Prolonged folic acid supplementation during pregnancy may be associated with a decreased risk of post-partum depression according to recent research from China.
Studying a total of 1592 women from Tianjin, China, results showed that pregnant women who took folic acid for more than six months had a lower prevalence of post-partum depression than those women who took folic acid for six months or less.
“Depression is one of the most common and severe mental disorders worldwide, with a prevalence rate in females 2- to 3-times higher than in males. Post-partum depression (PPD) as a special form of depression has become a significant public concern with numerous previous studies reporting prevalence rates of PPD in women from different countries with Chinese women having an incidence rate ranging from 6.5 to 30 percent,” the authors stated.
While previous studies have reported that FA supplementation during pregnancy could be influenced by childbearing age, maternal education level, household income, and parity, the present study factored in covariates into the analysis, including age, education, household income, living with parents, parity, delivery mode, and gestational age at delivery showing that women supplementing with folic acid for more than six months tended to be older, had higher education levels, and higher household income (P < 0.001).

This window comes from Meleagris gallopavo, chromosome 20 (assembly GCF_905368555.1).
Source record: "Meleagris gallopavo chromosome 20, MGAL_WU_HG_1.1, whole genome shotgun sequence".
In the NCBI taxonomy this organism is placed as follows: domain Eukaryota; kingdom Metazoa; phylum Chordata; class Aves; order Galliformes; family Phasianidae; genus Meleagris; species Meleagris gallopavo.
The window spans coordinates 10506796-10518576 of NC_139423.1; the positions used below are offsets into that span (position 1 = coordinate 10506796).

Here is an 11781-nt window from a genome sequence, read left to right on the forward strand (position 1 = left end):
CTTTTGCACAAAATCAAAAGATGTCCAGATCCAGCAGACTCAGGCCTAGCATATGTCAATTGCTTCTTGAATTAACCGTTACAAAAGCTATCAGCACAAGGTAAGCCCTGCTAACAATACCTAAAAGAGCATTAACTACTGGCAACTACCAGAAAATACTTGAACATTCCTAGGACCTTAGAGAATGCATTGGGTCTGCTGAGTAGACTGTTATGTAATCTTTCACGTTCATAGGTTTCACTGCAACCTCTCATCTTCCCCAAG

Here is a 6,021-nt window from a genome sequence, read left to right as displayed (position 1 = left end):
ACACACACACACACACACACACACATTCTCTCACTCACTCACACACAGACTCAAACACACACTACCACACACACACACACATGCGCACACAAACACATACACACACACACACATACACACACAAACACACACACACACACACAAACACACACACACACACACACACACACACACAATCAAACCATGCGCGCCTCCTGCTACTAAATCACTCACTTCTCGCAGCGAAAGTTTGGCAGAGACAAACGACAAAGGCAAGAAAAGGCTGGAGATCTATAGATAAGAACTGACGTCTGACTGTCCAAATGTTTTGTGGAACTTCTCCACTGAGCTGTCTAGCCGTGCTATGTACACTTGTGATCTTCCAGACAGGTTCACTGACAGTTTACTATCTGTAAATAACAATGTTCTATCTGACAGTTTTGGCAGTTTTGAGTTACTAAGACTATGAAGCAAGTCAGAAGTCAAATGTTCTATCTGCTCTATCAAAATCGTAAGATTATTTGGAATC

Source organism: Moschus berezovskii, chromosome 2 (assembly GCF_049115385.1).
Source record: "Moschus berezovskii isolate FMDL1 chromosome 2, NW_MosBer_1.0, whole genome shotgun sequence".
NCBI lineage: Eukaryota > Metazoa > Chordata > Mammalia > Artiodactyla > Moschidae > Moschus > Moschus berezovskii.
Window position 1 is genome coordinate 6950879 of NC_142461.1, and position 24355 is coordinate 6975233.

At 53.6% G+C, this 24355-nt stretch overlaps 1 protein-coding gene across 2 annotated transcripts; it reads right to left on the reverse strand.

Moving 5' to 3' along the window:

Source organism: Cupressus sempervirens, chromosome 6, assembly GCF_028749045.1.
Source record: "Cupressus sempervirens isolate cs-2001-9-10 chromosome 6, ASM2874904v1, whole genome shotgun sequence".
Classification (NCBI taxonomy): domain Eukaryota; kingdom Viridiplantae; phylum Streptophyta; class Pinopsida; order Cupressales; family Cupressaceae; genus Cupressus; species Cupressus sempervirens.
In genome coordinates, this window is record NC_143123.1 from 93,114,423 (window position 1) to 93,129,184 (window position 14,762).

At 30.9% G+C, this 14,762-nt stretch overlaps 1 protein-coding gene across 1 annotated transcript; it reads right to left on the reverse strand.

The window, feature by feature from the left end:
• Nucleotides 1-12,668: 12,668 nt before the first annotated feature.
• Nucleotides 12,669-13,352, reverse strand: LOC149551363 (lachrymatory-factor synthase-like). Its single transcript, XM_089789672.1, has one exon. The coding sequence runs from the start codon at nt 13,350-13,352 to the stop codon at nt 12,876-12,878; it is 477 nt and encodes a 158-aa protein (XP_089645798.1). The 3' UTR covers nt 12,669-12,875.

“Currently, PPD is a common and serious mental disorder with no effective treatment. Therefore, it is of great practical significance to explore the prevention of PPD and although previous studies have identified that adequate levels of folate prevent the onset of depression in the adolescent, adult, and elderly population, pregnant women are excluded as a special population.
“This study is one of few to examine the effect of the duration of folic acid supplementation during pregnancy on PPD in Chinese women and our finding provides new information regarding the potential beneficial effect of long-term folic acid usage during pregnancy,” the authors concluded.
Source: Nutrients 2017, 9(11), 1206; doi:10.3390/nu9111206